Change is here to stay. Technology, instant communication, and a global economy combine to produce constant flux in
today's organizations. To be successful, you have to be at the forefront of change. It can be exciting--but it can be
Some people are energized by change, while others are more
reluctant to throw out the "tried and true." And of course, your reaction depends on whether the change is "good" or "bad." Rarely is a change all good or all bad. So you wonder and you worry ... and you feel lousy.
Yet in order to come out on top, you need to be at your best
throughout the transition process. When you feel like the rug
has been pulled out from under you, what are some things you can do to make sure you land on your feet?
Give yourself permission to feel uncomfortable, confused, or angry.
Transitions are unsettling. Our culture places a premium on
"having it all together." In the midst of transition, you are only normal if you find yourself struggling. Far from having it all together, you may feel like you're coming apart at the seams. At the very least, you are living with ambiguity. This may cause you to feel anxious. You don't know how this change will shake out. What if you don't like the outcome?
These fears are normal. Nearly everyone experiences extreme
discomfort and stress at some point when going through
transition. Recognize that you will have these feelings, and don't beat yourself up about it.
Have patience with the process.
People go through psychological stages when dealing with
transition, much like the stages a persons goes through after
losing a loved one. According to change expert Ben Bissell, the
process takes about a year and a half -- and it cannot be
hurried. It can take longer, if you get stuck in any one phase.
But it simply can't go faster, so be patient.
Pay attention to your body.
Stress does a number on you physically. Either you lose your
appetite altogether or you eat uncontrollably. (I develop an
irresistible craving for chocolate.) Stress disrupts normal sleep patterns: you wake up in the middle of the night, your mind starts racing, and you can't get back to sleep for hours. Then you find yourself too tired to go to the gym -- or whatever you do for exercise.
Problem is, when you are tired, not eating properly, or not
exercising, you suffer emotionally and mentally. If you want to make good decisions, you need mental acuity and emotional
fitness. To achieve this, take care of yourself physically.
Give and receive support.
Transitions are the times we need supportive relationships the most. If you are experiencing organizational transition, the folks around you are struggling, too. Show them support with a kind word, a thoughtful note, an invitation to "walk and talk" during lunch. Provide a listening ear and you will be rewarded with reciprocal support.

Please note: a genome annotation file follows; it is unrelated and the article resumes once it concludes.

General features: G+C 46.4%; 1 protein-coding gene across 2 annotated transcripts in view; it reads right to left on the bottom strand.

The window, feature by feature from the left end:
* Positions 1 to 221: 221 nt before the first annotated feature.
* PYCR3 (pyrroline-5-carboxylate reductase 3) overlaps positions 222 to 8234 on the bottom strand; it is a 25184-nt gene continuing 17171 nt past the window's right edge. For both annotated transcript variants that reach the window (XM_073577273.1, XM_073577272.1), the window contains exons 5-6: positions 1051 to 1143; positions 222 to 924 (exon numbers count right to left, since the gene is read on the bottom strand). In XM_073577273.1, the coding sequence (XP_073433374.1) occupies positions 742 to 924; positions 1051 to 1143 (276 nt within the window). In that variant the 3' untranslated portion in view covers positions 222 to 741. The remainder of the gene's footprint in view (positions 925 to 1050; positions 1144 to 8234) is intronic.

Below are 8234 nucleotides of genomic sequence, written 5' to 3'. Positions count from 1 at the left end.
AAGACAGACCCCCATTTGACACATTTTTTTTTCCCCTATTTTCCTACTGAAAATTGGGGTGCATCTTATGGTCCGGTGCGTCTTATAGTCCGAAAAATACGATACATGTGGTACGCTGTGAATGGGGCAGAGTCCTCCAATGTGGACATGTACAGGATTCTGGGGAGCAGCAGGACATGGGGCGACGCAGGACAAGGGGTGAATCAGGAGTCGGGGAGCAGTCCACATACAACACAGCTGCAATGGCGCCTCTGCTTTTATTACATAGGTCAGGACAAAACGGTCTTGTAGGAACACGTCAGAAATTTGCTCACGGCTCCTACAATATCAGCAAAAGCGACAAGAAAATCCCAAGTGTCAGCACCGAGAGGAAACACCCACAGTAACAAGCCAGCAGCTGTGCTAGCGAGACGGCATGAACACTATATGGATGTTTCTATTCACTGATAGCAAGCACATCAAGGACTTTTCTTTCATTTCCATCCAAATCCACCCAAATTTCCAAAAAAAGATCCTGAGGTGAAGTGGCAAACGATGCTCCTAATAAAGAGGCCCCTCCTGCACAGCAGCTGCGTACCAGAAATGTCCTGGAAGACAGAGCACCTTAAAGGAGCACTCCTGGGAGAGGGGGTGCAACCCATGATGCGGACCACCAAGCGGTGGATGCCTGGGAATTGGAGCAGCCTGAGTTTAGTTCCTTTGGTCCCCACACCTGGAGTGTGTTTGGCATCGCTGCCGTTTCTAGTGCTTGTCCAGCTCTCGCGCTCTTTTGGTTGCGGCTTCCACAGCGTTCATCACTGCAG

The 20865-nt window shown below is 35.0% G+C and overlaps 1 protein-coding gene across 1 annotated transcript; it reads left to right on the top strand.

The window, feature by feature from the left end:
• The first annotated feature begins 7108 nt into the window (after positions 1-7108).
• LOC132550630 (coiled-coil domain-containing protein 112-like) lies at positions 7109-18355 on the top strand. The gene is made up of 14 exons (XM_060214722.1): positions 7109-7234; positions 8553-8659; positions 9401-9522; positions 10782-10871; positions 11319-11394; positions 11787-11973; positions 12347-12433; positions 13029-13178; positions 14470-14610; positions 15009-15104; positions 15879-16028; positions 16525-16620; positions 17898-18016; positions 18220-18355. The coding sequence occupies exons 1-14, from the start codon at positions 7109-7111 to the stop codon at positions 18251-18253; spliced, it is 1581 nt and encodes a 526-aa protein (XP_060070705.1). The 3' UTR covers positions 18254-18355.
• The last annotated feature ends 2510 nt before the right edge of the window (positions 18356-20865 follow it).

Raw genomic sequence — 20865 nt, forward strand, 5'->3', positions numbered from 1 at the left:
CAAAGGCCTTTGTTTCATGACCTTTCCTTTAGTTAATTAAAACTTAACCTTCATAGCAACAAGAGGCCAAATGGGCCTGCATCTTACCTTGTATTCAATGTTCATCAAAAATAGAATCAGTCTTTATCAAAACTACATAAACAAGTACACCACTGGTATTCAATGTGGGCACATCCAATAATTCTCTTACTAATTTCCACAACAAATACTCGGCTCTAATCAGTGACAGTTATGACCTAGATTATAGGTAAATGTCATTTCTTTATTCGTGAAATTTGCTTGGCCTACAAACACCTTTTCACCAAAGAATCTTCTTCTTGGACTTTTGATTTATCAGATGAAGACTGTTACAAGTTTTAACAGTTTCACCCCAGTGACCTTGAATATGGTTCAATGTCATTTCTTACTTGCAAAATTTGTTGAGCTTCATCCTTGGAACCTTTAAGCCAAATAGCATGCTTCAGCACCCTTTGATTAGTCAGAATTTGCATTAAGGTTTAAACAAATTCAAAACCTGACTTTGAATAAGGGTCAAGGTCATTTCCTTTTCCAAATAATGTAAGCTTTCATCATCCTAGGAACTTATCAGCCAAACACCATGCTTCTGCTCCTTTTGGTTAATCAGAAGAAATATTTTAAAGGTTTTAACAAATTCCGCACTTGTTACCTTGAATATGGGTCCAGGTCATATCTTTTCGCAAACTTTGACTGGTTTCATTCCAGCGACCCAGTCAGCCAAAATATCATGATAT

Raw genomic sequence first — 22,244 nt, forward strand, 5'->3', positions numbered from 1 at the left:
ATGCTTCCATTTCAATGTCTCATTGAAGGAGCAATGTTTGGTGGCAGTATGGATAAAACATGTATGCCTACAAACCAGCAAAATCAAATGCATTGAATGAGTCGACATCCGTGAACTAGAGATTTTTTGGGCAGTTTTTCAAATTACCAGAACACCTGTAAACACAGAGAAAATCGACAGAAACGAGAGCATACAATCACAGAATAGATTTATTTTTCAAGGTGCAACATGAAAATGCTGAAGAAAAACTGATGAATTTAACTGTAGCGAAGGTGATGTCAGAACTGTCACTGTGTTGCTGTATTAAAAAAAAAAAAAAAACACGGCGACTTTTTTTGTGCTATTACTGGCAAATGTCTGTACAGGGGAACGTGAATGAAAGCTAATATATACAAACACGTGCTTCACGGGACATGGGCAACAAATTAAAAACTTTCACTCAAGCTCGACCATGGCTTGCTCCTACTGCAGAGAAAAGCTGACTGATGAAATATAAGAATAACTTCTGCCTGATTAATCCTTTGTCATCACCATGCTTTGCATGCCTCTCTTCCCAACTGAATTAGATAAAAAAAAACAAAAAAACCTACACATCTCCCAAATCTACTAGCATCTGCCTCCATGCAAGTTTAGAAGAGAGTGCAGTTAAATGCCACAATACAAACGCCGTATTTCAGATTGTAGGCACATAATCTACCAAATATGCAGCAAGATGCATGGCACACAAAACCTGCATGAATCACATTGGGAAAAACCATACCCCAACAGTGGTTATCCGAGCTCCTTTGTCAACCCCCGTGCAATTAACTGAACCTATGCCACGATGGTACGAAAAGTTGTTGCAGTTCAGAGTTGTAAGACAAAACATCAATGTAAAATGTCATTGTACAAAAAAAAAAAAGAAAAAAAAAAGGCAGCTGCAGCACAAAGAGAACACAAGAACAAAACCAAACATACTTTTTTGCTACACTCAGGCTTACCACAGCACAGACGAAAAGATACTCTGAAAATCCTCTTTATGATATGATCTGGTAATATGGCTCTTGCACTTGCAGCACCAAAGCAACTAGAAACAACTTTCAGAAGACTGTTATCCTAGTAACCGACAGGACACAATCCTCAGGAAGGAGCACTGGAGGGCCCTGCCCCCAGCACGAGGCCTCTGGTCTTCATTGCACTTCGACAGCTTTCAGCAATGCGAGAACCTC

Find support in your relationships away from work. Be honest with your family members about the stress you are feeling.
Personal friendships can provide you tremendous support--if you reach out for help.
And if you are in pain and those closest to you are expressing concern for you, don't hesitate to seek professional help. A good counselor is an objective "third party" who has helped many others through similar situations.
Encourage open communication.
What normally happens when people are anxious? Some clam up,
mistrusting everyone and everything. Others give free
rein to their imaginations and their tongues, sending rumors
galloping through the workplace like wild horses. Neither is
healthy. Direct, truthful communication, especially from the top down, is the best antidote to the poisons of fear and
rumor. Accurate information delivered with kindness allays
people's fears and inspires loyalty.
Allow time and space for reflection.
Often I deal with transition stress by busying myself more than ever, avoiding quiet time lest I "become depressed." The
frenetic activity actually drives me to depression by robbing me of my best resource--reflection. Take time out to renew
yourself and build your own inner resources through prayer,
meditation, solitude, and time spent simply doing nothing.
Keep a journal. Allow yourself to sleep in on a Saturday morning; then lie in bed awake for an extra hour. Try spending half a day or a whole day alone in nature in silence. Experience the beauty of the "here and now," giving no thought to the future, or the past.
Look for the opportunity in the change.
My friend Joan Wangler, a coach and transition specialist,
reminds me that the Chinese character for change is composed
of two characters: one means danger; the other means opportunity. Every change has a dark side and a light side. Your fears focus you on the dark side of change. Make an effort to explore the light side of your transition, What opportunities present themselves? What can you learn through the transition process? Personal growth, professional growth, new or deepened relationships--these are only a few of the many benefits you can realize as a result of a change.
These seven steps will help you move successfully through the
transition process, enabling you to make the most of the
opportunities that await you.
If Change is So Good, Then Why Do I Feel So Lousy?